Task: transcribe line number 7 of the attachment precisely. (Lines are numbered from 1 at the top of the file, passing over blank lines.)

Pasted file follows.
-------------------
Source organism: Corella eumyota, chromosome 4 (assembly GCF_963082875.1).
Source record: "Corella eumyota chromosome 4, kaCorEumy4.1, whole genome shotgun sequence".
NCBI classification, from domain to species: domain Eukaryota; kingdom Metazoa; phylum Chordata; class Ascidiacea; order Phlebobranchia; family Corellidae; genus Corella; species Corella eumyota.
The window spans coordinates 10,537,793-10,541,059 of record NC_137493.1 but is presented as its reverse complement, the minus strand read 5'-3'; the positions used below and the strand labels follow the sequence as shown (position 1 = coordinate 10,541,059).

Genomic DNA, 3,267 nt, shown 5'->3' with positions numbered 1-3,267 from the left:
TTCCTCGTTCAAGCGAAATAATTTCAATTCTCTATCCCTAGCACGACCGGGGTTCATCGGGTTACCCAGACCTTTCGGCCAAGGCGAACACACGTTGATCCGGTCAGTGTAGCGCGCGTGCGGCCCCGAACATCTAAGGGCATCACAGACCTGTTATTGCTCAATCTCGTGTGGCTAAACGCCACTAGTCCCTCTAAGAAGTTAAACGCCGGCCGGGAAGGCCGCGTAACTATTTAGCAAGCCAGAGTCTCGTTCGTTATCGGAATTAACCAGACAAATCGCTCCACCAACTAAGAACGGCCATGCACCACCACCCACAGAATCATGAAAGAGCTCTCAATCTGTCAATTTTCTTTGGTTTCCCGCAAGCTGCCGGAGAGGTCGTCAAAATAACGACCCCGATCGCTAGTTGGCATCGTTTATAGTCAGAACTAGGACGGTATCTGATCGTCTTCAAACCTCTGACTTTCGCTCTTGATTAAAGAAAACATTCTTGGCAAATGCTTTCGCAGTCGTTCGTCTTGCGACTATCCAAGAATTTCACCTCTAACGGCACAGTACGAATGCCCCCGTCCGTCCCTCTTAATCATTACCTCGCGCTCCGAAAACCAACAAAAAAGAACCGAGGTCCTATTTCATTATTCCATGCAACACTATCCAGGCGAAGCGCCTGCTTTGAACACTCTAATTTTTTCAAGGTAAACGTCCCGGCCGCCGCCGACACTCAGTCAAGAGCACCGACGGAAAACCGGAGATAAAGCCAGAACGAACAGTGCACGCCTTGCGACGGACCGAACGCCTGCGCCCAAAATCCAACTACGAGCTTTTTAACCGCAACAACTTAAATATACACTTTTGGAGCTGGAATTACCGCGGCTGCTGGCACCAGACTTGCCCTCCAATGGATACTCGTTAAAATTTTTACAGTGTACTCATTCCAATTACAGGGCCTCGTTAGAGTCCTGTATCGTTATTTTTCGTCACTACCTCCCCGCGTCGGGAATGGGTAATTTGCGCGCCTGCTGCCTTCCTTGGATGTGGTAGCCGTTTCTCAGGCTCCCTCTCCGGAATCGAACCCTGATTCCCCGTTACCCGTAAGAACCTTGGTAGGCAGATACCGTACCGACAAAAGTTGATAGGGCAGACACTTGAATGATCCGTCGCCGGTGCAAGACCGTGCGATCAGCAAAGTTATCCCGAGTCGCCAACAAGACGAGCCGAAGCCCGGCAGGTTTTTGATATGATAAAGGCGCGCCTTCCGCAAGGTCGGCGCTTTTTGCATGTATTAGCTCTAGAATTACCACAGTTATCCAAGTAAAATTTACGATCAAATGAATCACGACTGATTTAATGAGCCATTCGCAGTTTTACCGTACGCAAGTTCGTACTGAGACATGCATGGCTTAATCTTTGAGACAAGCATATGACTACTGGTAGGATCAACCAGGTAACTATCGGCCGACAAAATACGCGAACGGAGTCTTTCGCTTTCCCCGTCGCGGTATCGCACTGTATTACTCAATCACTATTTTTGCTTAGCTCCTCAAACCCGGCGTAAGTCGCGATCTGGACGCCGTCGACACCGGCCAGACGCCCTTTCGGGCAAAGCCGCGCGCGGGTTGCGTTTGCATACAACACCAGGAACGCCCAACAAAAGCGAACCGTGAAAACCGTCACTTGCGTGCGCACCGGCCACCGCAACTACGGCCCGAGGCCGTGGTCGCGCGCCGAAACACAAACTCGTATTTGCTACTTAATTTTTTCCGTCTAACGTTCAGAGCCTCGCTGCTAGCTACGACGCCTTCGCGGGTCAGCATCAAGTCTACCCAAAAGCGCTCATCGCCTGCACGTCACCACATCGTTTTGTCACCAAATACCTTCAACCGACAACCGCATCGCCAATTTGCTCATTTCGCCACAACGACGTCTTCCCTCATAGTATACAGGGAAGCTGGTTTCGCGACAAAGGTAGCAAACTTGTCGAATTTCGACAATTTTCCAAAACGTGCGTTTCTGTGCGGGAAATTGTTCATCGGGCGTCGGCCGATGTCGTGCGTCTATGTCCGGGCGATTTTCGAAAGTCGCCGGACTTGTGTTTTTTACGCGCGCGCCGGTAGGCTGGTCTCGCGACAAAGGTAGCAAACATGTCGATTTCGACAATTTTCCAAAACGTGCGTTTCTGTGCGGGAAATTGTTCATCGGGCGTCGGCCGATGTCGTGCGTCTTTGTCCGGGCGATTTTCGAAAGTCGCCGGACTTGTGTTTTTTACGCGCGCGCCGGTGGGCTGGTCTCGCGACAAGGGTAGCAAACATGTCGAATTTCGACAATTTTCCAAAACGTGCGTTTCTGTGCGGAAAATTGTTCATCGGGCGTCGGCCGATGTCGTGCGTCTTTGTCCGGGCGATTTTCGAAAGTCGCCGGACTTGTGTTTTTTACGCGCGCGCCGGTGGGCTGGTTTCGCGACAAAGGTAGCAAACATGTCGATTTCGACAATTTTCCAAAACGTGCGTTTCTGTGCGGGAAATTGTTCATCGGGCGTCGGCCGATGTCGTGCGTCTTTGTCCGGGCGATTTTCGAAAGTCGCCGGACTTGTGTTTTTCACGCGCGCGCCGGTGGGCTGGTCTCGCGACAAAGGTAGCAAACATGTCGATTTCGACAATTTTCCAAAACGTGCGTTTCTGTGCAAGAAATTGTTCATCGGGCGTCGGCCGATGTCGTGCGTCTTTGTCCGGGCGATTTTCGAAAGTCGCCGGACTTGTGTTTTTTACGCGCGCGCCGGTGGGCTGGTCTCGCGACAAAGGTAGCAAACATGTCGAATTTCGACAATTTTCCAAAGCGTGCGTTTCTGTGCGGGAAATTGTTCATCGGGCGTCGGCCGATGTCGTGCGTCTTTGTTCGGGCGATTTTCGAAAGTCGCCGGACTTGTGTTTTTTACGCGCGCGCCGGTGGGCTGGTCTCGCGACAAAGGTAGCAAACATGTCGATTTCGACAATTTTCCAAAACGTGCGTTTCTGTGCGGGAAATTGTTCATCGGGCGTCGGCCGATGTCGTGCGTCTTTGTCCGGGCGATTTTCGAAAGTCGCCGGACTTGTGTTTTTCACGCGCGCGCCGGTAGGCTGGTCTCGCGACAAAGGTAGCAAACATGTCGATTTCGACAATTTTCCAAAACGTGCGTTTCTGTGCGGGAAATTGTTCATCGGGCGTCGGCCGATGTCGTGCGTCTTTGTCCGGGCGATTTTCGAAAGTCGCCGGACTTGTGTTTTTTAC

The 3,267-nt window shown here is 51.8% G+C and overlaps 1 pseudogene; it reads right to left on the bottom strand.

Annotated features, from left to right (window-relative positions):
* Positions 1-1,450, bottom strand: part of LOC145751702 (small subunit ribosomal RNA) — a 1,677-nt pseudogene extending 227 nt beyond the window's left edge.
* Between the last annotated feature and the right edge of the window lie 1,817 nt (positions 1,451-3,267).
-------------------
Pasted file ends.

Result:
The 3,267-nt window shown here is 51.8% G+C and overlaps 1 pseudogene; it reads right to left on the bottom strand.